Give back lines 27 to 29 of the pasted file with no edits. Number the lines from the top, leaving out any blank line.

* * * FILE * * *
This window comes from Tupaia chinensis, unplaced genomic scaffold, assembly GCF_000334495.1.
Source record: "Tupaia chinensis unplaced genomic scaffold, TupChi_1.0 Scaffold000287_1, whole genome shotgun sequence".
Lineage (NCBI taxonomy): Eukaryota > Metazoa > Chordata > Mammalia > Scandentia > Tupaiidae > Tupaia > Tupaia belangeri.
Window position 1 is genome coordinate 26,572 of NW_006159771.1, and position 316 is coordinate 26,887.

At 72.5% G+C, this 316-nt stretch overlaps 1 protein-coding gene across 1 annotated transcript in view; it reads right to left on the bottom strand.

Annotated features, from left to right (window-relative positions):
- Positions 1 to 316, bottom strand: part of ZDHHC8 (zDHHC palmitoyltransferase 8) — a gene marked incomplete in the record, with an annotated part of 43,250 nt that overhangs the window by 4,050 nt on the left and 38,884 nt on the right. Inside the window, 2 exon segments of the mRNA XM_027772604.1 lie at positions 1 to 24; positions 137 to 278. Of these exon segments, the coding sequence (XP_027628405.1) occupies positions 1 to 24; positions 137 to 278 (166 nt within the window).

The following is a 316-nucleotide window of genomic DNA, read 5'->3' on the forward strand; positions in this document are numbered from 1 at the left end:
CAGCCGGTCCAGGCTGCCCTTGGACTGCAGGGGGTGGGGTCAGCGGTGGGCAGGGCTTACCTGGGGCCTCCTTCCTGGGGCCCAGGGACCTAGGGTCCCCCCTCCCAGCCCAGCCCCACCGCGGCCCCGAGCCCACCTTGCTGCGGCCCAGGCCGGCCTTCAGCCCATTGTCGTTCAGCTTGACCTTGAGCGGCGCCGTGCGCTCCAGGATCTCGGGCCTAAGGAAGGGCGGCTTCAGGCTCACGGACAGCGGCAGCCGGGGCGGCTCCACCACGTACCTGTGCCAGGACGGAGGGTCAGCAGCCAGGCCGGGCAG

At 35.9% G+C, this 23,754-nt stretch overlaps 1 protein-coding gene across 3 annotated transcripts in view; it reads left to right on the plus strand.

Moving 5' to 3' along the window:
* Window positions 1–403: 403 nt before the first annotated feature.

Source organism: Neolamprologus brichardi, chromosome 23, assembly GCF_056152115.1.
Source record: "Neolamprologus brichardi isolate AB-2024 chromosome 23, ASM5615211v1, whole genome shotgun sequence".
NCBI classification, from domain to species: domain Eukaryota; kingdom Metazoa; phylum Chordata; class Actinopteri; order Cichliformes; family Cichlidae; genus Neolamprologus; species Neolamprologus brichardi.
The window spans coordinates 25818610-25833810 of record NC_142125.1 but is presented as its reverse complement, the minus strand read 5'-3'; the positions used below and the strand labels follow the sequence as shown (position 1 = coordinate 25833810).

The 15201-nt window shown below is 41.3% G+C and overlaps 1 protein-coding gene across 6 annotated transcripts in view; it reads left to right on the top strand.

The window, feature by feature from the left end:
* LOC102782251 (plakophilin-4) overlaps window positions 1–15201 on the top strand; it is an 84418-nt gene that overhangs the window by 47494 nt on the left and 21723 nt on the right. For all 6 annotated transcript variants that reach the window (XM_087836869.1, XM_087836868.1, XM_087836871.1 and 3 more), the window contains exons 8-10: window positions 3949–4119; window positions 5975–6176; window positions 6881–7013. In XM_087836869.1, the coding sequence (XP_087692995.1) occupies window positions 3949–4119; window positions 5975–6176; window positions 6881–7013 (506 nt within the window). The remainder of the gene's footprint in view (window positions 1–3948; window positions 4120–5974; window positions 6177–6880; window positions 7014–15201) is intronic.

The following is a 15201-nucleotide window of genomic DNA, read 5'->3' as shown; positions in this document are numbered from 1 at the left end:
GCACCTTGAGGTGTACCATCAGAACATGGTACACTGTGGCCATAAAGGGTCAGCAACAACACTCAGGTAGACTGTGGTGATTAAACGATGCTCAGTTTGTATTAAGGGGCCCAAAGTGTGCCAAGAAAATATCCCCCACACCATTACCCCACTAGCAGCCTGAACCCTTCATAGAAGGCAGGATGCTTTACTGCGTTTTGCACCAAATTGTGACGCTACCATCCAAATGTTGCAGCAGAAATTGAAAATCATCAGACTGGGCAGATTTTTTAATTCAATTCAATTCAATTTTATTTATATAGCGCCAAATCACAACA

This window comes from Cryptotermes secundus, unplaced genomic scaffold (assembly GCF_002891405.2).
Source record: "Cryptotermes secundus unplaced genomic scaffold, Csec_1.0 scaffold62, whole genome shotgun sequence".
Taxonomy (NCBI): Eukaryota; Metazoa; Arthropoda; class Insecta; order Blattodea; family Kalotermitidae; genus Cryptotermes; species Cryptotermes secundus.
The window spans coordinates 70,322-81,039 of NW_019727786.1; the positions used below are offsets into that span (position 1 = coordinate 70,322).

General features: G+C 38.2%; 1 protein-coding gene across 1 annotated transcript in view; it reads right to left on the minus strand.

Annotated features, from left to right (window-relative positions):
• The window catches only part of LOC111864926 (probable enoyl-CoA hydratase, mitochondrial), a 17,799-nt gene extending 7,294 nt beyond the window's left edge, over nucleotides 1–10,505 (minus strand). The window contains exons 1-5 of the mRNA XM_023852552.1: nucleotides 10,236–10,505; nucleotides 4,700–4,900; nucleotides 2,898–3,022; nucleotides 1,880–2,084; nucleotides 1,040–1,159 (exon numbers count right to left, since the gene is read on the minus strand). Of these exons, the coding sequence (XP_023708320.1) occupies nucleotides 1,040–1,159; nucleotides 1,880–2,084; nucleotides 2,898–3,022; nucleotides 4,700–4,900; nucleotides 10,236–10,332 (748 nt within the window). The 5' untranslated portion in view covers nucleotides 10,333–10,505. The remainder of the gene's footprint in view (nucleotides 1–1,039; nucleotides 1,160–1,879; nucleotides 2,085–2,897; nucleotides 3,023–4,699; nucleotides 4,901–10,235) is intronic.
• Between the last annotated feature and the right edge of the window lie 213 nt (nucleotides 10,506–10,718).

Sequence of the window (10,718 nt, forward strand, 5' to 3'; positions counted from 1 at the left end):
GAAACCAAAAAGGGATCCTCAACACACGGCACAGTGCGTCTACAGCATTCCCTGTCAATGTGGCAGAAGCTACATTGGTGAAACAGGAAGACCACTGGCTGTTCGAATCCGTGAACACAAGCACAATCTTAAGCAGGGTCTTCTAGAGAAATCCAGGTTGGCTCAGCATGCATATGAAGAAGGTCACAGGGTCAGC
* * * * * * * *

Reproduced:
Annotated features, from left to right (window-relative positions):
• The window catches only part of LOC111864926 (probable enoyl-CoA hydratase, mitochondrial), a 17,799-nt gene extending 7,294 nt beyond the window's left edge, over nucleotides 1–10,505 (minus strand). The window contains exons 1-5 of the mRNA XM_023852552.1: nucleotides 10,236–10,505; nucleotides 4,700–4,900; nucleotides 2,898–3,022; nucleotides 1,880–2,084; nucleotides 1,040–1,159 (exon numbers count right to left, since the gene is read on the minus strand). Of these exons, the coding sequence (XP_023708320.1) occupies nucleotides 1,040–1,159; nucleotides 1,880–2,084; nucleotides 2,898–3,022; nucleotides 4,700–4,900; nucleotides 10,236–10,332 (748 nt within the window). The 5' untranslated portion in view covers nucleotides 10,333–10,505. The remainder of the gene's footprint in view (nucleotides 1–1,039; nucleotides 1,160–1,879; nucleotides 2,085–2,897; nucleotides 3,023–4,699; nucleotides 4,901–10,235) is intronic.
• Between the last annotated feature and the right edge of the window lie 213 nt (nucleotides 10,506–10,718).